Opt in or opt out?

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Opt in or opt out?

Postby MakkaPakka on Fri Jan 07, 2011 5:30 am

Firstly what a wonderful thought experiment this religion is. But do you really need another religion to prove the nuttiness of existing religions? Let me explain. Although most people would argue that atheism is not a religion I would say it is a firm belief in no God. Atheists (and I count myself amongst their number) have no proof that there is no god, where we differ from mainstream religion is the lack of dogma. There is nothing written that states that we have to believe in no God and most of us would be quite happy to accept proofs to the contrary of any widely held atheist beliefs such as evolution, the big bang, string theory, or a lack of God. So if atheism is a religion then we already have such a counter religion for the mainstream ones.

I read the email of November 27th, 2010 from Jordan with great interest. It is a powerful argument that 82.3% of the population should dictate the school syllabus and not the minority of atheists. Of course his argument ignores the fact that a significant number of Christians are happy to see evolution and creationism as going hand in hand (that is god got the ball rolling and evolution took over) but let's agree for a moment that the majority should have the democratic right to dictate what our laws should be and what is taught in school.

I am sure you are aware that in some religions people are born into the religion. In some cases there may be an assumption that a child born into a family will take the religion of the parents until that child opts out. In other countries the child will automatically take on the national religion and will be persecuted (in the extreme in some cases) if they choose to opt out (if they even have that option). Even if you do not accept that a child can be born into a specific religion then you are really saying that all children are born atheist and must undergo some strange ritual (be that soaking in water or perhaps genital mutilation) to be accepted into the faith. But as I've already discussed, atheism is a religion (but one without dogma).

So if you can automatically be born into a religion and later have to opt out then why can this not be true of FSMism?
Why can we not assume that everyone world wide must accept the logical truth that is the existence of the FSM and that if they really want to they can revoke their belief by uttering the words "I do not believe in the Flying Spaghetti Monster" and if they wish to make this official they may register their incredulity on this very message board. Surely you will get no argument from mainstream religions for simply copying their policy.

Once you have made the following additions to the FSM constitution you will suddenly find that FSMism is the worlds largest religion.
    -We firmly believe that all people of the world, regardless of location, are born into FSMism.
    -Any person may at any time opt out of the religion with no prejudice and feel free to rejoin at any time.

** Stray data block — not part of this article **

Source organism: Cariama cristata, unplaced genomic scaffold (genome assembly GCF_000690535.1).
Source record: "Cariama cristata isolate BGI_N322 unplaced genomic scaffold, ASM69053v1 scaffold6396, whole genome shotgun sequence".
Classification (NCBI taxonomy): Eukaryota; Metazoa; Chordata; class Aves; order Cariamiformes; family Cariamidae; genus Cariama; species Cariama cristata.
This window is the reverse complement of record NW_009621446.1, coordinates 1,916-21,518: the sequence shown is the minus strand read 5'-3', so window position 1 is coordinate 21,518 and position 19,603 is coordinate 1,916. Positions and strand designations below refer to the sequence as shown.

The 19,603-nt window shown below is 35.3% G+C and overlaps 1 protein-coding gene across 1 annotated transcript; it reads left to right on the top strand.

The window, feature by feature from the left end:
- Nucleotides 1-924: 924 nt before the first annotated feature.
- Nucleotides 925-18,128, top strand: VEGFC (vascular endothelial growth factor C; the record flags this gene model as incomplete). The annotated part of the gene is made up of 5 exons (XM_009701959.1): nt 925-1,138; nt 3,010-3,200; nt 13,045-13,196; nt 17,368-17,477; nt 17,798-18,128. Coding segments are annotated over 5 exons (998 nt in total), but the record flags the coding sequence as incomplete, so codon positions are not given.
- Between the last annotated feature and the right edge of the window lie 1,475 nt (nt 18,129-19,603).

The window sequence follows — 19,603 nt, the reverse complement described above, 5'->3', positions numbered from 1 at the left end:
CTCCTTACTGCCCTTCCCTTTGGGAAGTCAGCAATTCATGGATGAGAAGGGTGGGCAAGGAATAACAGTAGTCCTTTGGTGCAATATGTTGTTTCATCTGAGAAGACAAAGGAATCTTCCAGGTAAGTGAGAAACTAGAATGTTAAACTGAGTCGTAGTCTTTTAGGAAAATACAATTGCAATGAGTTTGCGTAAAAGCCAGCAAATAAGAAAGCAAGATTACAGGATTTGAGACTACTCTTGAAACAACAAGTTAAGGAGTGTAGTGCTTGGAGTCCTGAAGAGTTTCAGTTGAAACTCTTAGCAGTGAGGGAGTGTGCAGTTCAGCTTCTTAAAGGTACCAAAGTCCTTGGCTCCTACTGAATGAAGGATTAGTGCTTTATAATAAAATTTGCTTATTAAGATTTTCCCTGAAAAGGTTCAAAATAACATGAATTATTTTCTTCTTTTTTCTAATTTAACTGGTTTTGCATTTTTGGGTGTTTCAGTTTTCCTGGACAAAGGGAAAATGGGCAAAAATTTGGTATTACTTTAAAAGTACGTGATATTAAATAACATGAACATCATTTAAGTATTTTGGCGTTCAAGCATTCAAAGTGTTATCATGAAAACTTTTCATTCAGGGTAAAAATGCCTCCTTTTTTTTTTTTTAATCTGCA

-FSMism is not an exclusive religion, a believer may be a member of any other faith without prejudice to their membership of the FSM faith.

And once you are the worlds largest religion you can simply sit back and tell the schools to start teaching your firmly held beliefs.

Makka Pakka (a.k.a Nick)

and just for the record "I do not believe in the Flying Spaghetti Monster".
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Re: Opt in or opt out?

Postby daftbeaker on Fri Jan 07, 2011 10:14 am

:confused: It's probably not your fault, I am seriously tired and taking a lot of pills. Are you suggesting a publicity exercise where we claim that anyone who hasn't specifically denied FSMism is taken to be pastafarian when counting our numbers? If you are we can always go a stage further and emulate the mormons that go around 'baptising' dead people into their church :haha:
A casual stroll through the lunatic asylum shows that faith does not prove anything - Friedrich Nietzsche

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Re: Opt in or opt out?

Postby Tigger_the_Wing on Fri Jan 07, 2011 10:34 am

Please excuse any typos or confusion in the following. I'm tired, it's one thirty in the morning but it's too hot to sleep.
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Atheism is NOT a religion.

Just like not collecting stamps isn't a hobby.

Atheists don't, generally, have 'a firm belief in no gods'; just a lack of active or passive belief in the gods that have been posited so far to exist, due to the total lack of empirical evidence of their existence.

If Thor, for example, were to suddenly show evidence of his existence, I shouldn't be at all surprised to find atheists willing to believe in his existence. All the 'evidence' so far put forward by believers for the existence of any gods, goddesses or any other supernatural beings has been found to have a natural explanation.

Evolution isn't a 'belief'.

Long before Darwin and Wallace put forward a theory to explain how it could happen by purely natural means, it was recognised that life forms had a tendency to change over generations. Evolution is fact. The 'Theory of evolution by natural selection' part is the explanation of that fact.

It doesn't matter how often people assert that atheism and evolution are beliefs, repeating a lie does not make it true.

There is absolutely no evidence whatever that any of the thousands of creation myths invented by the myriad tribes of humanity is true. Of course they can all be taught to children in comparative religion classes. Until any evidence appears, they are not science and therefore should not be taught in science classes. In fact, all the evidence so far collected contradicts creation myths of all kinds.

Education isn't a matter of majority opinion, but of teaching our children the facts about the world that they will need to be successful. The majority do not get to decide laws that will endanger or discriminate against minorities. That isn't what democracy is about.

I am also now of the opinion that it is a form of mental child abuse to raise a child in its parent's religion and hope they won't opt out as adults, or even impose the death penalty on them for trying (as many religions do). Religion should be something that adults opt in to, as an exercise of free will, if they want to and without coercion.